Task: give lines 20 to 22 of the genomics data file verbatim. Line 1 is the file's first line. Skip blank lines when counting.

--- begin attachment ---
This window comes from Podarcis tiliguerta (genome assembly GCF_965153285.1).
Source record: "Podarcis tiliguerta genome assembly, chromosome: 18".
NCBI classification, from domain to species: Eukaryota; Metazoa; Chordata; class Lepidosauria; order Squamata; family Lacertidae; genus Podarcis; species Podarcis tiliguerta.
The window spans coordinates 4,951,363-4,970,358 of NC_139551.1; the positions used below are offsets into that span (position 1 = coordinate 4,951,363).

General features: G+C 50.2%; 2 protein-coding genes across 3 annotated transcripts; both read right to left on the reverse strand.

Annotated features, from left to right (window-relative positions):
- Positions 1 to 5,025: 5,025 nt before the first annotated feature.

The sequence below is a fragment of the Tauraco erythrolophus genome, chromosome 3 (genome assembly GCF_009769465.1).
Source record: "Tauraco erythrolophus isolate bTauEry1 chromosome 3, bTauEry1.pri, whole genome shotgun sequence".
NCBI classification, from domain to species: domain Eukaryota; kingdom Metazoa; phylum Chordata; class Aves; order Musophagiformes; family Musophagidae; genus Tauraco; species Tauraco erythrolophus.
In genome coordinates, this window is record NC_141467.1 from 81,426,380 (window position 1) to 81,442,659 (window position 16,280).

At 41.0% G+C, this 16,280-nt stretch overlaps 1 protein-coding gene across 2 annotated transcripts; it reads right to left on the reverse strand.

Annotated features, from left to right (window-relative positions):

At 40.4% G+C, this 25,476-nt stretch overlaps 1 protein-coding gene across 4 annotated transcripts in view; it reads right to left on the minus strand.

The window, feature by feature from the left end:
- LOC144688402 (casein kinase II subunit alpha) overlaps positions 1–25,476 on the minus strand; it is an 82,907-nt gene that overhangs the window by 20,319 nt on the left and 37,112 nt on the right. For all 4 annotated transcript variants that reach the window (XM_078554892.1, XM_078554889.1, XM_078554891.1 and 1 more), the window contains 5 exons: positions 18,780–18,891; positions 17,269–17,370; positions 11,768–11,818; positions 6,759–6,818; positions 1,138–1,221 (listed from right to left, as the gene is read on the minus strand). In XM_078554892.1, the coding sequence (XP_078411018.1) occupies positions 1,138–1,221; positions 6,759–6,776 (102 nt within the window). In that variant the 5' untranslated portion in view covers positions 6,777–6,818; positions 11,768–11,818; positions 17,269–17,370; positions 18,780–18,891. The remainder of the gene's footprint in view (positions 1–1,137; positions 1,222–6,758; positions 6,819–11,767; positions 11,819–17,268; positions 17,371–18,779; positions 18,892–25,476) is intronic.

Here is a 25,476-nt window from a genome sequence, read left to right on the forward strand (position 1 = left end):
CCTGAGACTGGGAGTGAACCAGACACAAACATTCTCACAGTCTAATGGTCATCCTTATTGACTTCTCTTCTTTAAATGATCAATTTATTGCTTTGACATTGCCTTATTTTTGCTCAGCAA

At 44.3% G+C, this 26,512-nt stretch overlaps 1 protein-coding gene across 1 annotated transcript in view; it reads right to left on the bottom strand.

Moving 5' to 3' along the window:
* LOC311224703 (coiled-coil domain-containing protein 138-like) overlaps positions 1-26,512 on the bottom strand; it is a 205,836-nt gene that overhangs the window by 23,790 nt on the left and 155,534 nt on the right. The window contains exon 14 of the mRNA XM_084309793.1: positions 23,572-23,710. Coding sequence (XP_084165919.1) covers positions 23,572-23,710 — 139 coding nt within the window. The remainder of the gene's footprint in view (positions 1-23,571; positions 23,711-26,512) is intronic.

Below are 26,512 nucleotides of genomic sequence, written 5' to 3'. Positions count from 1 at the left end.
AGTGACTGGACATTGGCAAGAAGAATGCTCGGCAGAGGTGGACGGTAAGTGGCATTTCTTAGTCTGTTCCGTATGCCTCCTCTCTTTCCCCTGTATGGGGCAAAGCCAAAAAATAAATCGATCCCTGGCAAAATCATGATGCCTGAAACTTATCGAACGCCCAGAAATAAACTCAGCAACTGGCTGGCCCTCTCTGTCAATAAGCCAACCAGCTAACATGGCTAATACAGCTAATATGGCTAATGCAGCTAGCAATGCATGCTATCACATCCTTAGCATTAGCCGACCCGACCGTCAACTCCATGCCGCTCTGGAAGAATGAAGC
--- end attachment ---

Moving 5' to 3' along the window:
* LOC311224703 (coiled-coil domain-containing protein 138-like) overlaps positions 1-26,512 on the bottom strand; it is a 205,836-nt gene that overhangs the window by 23,790 nt on the left and 155,534 nt on the right. The window contains exon 14 of the mRNA XM_084309793.1: positions 23,572-23,710. Coding sequence (XP_084165919.1) covers positions 23,572-23,710 — 139 coding nt within the window. The remainder of the gene's footprint in view (positions 1-23,571; positions 23,711-26,512) is intronic.

Below are 26,512 nucleotides of genomic sequence, written 5' to 3'. Positions count from 1 at the left end.